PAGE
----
Microsoft Teams update will stop you overloading your cloud storage

Teams App
(Image credit: Shutterstock / dennizn)

Remembering what was said in a Microsoft Teams meeting has become a lot easier since Microsoft released its auto record feature last month but recording multiple meetings per day can take up a lot of storage.

This is why in a new update to the Microsoft 365 roadmap, the software giant has revealed that it's currently working on a new feature that will prevent recorded Teams meetings from using up all of your cloud storage capacity.

It's worth noting that not all meetings in Microsoft's video conferencing software are recorded automatically as this feature needs to be set up using an administrative policy according to a support document. This is because auto recording was added to Teams for organizations that need to capture meeting interactions in order to comply with industry regulations or local laws.

Auto-expiration of meeting recordings

In its latest update to the Microsoft 365 roadmap, Microsoft revealed that it's developing a new feature that will allow Teams admins to set meeting recordings store on OneDrive and SharePoint to expire automatically.

Once this feature rolls out in September, a default Teams policy setting will automatically delete meeting recordings stored in either OneDrive or SharePoint after a set amount of time. However, Teams admins will be able to modify the default meeting recording expiration time through a setting in the Teams Admin Portal or by modifying policy attributes using Powershell scripts.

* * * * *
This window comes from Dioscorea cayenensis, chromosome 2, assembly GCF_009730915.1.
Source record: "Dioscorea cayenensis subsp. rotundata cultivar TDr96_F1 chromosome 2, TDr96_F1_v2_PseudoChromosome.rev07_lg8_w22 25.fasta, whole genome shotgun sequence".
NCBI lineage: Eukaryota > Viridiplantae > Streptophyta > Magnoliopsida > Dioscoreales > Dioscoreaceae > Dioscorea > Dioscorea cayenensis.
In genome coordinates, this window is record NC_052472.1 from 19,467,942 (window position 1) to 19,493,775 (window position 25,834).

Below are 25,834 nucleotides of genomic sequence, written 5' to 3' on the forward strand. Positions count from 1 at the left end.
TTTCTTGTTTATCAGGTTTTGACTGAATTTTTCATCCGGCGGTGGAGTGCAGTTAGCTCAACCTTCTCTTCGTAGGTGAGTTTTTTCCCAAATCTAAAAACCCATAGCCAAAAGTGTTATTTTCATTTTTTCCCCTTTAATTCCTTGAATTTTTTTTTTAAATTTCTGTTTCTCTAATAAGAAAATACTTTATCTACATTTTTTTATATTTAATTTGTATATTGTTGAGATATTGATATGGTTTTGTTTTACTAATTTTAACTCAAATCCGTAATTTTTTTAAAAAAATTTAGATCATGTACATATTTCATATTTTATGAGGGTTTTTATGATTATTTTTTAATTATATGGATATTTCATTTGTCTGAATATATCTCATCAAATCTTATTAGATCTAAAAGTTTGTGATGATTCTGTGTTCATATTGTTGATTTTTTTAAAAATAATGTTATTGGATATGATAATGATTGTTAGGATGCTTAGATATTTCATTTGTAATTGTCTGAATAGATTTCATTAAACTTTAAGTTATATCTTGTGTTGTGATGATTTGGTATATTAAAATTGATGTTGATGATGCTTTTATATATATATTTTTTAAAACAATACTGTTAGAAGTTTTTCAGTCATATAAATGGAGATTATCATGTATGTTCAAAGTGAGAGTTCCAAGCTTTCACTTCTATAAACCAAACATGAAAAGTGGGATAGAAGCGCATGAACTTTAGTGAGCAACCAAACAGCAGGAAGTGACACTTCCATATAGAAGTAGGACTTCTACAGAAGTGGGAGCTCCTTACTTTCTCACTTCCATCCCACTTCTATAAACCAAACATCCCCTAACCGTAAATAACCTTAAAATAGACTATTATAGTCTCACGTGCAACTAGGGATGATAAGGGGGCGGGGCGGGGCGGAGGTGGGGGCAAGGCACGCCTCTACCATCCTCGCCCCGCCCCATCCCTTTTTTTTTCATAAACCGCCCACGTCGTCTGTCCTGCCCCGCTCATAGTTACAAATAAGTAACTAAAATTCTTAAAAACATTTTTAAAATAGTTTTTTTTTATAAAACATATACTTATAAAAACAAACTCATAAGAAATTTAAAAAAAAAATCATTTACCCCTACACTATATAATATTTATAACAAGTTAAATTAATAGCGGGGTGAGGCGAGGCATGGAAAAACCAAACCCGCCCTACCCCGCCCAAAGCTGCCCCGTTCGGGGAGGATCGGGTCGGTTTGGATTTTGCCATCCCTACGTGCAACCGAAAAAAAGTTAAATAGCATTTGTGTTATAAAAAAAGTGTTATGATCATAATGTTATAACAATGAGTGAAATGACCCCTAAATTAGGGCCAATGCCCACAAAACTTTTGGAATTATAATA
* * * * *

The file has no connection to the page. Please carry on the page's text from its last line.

Going forward, meeting recordings will be automatically deleted once they reach their expiration date unless the meeting owner decides to push it back. Meeting owners won't have to worry about losing meeting recordings as well as Microsoft will notify them before a recording expires.

High resolution video recordings of meetings can take up a lot of space in an organization's cloud storage but thanks to this new feature, companies will be able to save their recently recorded meetings without getting bogged down by having too many recordings of older meetings saved online.

Anthony Spadafora

After working with the TechRadar Pro team for the last several years, Anthony is now the security and networking editor at Tom’s Guide where he covers everything from data breaches and ransomware gangs to the best way to cover your whole home or business with Wi-Fi. When not writing, you can find him tinkering with PCs and game consoles, managing cables and upgrading his smart home.